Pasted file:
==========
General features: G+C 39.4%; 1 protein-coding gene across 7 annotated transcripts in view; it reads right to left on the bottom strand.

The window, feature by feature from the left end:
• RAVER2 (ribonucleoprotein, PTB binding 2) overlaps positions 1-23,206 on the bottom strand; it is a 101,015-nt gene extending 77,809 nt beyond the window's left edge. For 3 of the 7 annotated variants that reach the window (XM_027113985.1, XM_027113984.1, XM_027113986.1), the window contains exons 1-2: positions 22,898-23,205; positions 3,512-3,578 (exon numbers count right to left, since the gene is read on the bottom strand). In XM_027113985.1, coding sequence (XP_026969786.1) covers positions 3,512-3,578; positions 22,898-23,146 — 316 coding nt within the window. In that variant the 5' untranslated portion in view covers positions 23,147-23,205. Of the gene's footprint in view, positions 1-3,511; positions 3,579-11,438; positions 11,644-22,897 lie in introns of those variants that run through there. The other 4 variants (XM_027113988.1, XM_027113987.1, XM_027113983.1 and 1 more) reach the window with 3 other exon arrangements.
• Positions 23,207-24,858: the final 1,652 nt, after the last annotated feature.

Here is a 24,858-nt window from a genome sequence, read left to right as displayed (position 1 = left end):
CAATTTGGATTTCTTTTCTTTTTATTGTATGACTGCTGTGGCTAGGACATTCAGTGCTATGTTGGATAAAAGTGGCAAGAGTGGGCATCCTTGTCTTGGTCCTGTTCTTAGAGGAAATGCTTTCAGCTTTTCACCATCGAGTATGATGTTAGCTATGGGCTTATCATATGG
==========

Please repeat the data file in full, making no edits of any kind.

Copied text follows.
General features: G+C 39.4%; 1 protein-coding gene across 7 annotated transcripts in view; it reads right to left on the bottom strand.

The window, feature by feature from the left end:
• RAVER2 (ribonucleoprotein, PTB binding 2) overlaps positions 1-23,206 on the bottom strand; it is a 101,015-nt gene extending 77,809 nt beyond the window's left edge. For 3 of the 7 annotated variants that reach the window (XM_027113985.1, XM_027113984.1, XM_027113986.1), the window contains exons 1-2: positions 22,898-23,205; positions 3,512-3,578 (exon numbers count right to left, since the gene is read on the bottom strand). In XM_027113985.1, coding sequence (XP_026969786.1) covers positions 3,512-3,578; positions 22,898-23,146 — 316 coding nt within the window. In that variant the 5' untranslated portion in view covers positions 23,147-23,205. Of the gene's footprint in view, positions 1-3,511; positions 3,579-11,438; positions 11,644-22,897 lie in introns of those variants that run through there. The other 4 variants (XM_027113988.1, XM_027113987.1, XM_027113983.1 and 1 more) reach the window with 3 other exon arrangements.
• Positions 23,207-24,858: the final 1,652 nt, after the last annotated feature.

Here is a 24,858-nt window from a genome sequence, read left to right as displayed (position 1 = left end):
CAATTTGGATTTCTTTTCTTTTTATTGTATGACTGCTGTGGCTAGGACATTCAGTGCTATGTTGGATAAAAGTGGCAAGAGTGGGCATCCTTGTCTTGGTCCTGTTCTTAGAGGAAATGCTTTCAGCTTTTCACCATCGAGTATGATGTTAGCTATGGGCTTATCATATGG